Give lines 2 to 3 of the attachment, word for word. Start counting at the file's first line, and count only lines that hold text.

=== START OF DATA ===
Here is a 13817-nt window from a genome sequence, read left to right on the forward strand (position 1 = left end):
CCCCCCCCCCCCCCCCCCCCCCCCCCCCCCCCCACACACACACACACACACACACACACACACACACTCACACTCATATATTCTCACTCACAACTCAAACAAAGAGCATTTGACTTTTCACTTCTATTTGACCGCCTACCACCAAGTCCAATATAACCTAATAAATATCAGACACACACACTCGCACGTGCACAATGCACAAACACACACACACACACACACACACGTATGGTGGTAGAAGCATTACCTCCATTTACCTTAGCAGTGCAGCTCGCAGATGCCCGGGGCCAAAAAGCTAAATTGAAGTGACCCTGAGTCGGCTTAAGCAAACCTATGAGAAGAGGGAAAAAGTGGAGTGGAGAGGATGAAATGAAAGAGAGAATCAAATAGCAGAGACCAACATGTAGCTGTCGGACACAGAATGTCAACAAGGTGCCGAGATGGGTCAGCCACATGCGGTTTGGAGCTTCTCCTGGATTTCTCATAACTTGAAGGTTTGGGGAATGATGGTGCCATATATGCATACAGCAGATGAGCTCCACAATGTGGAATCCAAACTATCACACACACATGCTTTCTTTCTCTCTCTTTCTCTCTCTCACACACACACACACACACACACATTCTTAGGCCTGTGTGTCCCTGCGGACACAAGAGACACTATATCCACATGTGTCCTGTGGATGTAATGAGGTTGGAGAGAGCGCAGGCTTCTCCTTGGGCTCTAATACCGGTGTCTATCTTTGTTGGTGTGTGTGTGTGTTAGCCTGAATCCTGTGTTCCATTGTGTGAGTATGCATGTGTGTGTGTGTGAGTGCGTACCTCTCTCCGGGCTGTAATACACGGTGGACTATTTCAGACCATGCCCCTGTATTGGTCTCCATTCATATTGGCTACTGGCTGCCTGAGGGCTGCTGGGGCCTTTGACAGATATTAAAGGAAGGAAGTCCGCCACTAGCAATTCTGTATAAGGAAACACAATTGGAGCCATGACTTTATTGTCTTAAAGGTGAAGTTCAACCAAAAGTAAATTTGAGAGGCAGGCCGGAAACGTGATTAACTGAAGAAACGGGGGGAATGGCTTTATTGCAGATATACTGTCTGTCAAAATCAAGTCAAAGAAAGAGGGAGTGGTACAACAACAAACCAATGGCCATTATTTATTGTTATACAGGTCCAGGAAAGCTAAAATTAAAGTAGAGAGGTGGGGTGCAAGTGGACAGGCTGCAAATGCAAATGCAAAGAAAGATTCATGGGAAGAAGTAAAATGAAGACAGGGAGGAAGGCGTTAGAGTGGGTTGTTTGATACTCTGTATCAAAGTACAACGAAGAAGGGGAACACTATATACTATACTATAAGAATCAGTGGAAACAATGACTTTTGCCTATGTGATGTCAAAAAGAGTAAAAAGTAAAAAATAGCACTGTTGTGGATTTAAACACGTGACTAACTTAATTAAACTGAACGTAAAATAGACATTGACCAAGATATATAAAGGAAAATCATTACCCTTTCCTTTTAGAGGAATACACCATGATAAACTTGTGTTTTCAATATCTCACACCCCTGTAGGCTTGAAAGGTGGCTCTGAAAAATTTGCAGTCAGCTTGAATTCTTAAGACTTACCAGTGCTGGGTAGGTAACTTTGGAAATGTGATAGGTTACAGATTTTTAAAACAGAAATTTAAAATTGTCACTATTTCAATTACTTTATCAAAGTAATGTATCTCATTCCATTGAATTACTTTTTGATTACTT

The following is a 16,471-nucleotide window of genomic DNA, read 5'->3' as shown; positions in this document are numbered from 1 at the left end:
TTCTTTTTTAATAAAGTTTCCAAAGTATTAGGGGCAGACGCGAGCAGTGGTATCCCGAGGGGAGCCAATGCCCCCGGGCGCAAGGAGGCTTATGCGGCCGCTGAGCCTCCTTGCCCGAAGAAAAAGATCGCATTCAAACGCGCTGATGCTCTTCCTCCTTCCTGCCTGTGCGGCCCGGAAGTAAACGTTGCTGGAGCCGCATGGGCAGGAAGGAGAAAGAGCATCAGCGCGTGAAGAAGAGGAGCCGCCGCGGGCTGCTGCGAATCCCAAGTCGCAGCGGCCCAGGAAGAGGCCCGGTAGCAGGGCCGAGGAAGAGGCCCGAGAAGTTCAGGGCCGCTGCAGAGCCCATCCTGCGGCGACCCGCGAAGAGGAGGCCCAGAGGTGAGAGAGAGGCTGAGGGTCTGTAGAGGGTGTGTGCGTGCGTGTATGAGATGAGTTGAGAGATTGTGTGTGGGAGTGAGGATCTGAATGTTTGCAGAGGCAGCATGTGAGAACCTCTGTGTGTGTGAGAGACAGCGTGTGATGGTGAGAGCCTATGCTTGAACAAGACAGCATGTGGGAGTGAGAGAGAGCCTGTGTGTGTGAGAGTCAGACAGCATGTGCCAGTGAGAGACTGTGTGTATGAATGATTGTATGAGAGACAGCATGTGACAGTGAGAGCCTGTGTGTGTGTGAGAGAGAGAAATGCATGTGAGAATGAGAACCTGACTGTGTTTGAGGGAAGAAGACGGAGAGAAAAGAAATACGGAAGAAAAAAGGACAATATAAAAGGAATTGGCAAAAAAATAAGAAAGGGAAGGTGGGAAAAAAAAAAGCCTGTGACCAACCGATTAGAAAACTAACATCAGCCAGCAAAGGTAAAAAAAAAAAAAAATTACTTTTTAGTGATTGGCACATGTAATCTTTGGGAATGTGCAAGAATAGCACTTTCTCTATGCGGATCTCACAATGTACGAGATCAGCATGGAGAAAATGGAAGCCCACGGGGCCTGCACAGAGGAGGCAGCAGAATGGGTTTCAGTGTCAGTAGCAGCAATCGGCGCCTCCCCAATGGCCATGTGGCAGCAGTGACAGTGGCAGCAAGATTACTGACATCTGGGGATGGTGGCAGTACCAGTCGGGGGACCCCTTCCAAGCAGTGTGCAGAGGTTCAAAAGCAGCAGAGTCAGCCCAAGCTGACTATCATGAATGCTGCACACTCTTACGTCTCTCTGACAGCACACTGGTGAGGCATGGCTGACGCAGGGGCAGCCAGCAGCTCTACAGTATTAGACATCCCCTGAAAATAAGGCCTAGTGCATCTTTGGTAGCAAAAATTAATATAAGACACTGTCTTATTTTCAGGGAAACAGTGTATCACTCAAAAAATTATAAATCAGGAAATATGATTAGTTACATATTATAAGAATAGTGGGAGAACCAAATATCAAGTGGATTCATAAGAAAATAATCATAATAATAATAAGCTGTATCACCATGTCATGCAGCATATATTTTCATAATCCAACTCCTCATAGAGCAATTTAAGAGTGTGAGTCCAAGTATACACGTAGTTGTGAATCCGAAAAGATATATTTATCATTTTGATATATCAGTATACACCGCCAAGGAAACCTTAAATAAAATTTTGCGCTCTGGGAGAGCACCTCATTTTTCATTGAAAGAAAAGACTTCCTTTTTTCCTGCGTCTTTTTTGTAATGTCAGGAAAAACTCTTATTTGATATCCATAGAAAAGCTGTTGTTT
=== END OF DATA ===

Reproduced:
CCCCCCCCCCCCCCCCCCCCCCCCCCCCCCCCCACACACACACACACACACACACACACACACACACTCACACTCATATATTCTCACTCACAACTCAAACAAAGAGCATTTGACTTTTCACTTCTATTTGACCGCCTACCACCAAGTCCAATATAACCTAATAAATATCAGACACACACACTCGCACGTGCACAATGCACAAACACACACACACACACACACACACGTATGGTGGTAGAAGCATTACCTCCATTTACCTTAGCAGTGCAGCTCGCAGATGCCCGGGGCCAAAAAGCTAAATTGAAGTGACCCTGAGTCGGCTTAAGCAAACCTATGAGAAGAGGGAAAAAGTGGAGTGGAGAGGATGAAATGAAAGAGAGAATCAAATAGCAGAGACCAACATGTAGCTGTCGGACACAGAATGTCAACAAGGTGCCGAGATGGGTCAGCCACATGCGGTTTGGAGCTTCTCCTGGATTTCTCATAACTTGAAGGTTTGGGGAATGATGGTGCCATATATGCATACAGCAGATGAGCTCCACAATGTGGAATCCAAACTATCACACACACATGCTTTCTTTCTCTCTCTTTCTCTCTCTCACACACACACACACACACACACATTCTTAGGCCTGTGTGTCCCTGCGGACACAAGAGACACTATATCCACATGTGTCCTGTGGATGTAATGAGGTTGGAGAGAGCGCAGGCTTCTCCTTGGGCTCTAATACCGGTGTCTATCTTTGTTGGTGTGTGTGTGTGTTAGCCTGAATCCTGTGTTCCATTGTGTGAGTATGCATGTGTGTGTGTGTGAGTGCGTACCTCTCTCCGGGCTGTAATACACGGTGGACTATTTCAGACCATGCCCCTGTATTGGTCTCCATTCATATTGGCTACTGGCTGCCTGAGGGCTGCTGGGGCCTTTGACAGATATTAAAGGAAGGAAGTCCGCCACTAGCAATTCTGTATAAGGAAACACAATTGGAGCCATGACTTTATTGTCTTAAAGGTGAAGTTCAACCAAAAGTAAATTTGAGAGGCAGGCCGGAAACGTGATTAACTGAAGAAACGGGGGGAATGGCTTTATTGCAGATATACTGTCTGTCAAAATCAAGTCAAAGAAAGAGGGAGTGGTACAACAACAAACCAATGGCCATTATTTATTGTTATACAGGTCCAGGAAAGCTAAAATTAAAGTAGAGAGGTGGGGTGCAAGTGGACAGGCTGCAAATGCAAATGCAAAGAAAGATTCATGGGAAGAAGTAAAATGAAGACAGGGAGGAAGGCGTTAGAGTGGGTTGTTTGATACTCTGTATCAAAGTACAACGAAGAAGGGGAACACTATATACTATACTATAAGAATCAGTGGAAACAATGACTTTTGCCTATGTGATGTCAAAAAGAGTAAAAAGTAAAAAATAGCACTGTTGTGGATTTAAACACGTGACTAACTTAATTAAACTGAACGTAAAATAGACATTGACCAAGATATATAAAGGAAAATCATTACCCTTTCCTTTTAGAGGAATACACCATGATAAACTTGTGTTTTCAATATCTCACACCCCTGTAGGCTTGAAAGGTGGCTCTGAAAAATTTGCAGTCAGCTTGAATTCTTAAGACTTACCAGTGCTGGGTAGGTAACTTTGGAAATGTGATAGGTTACAGATTTTTAAAACAGAAATTTAAAATTGTCACTATTTCAATTACTTTATCAAAGTAATGTATCTCATTCCATTGAATTACTTTTTGATTACTT

The following is a 16,471-nucleotide window of genomic DNA, read 5'->3' as shown; positions in this document are numbered from 1 at the left end: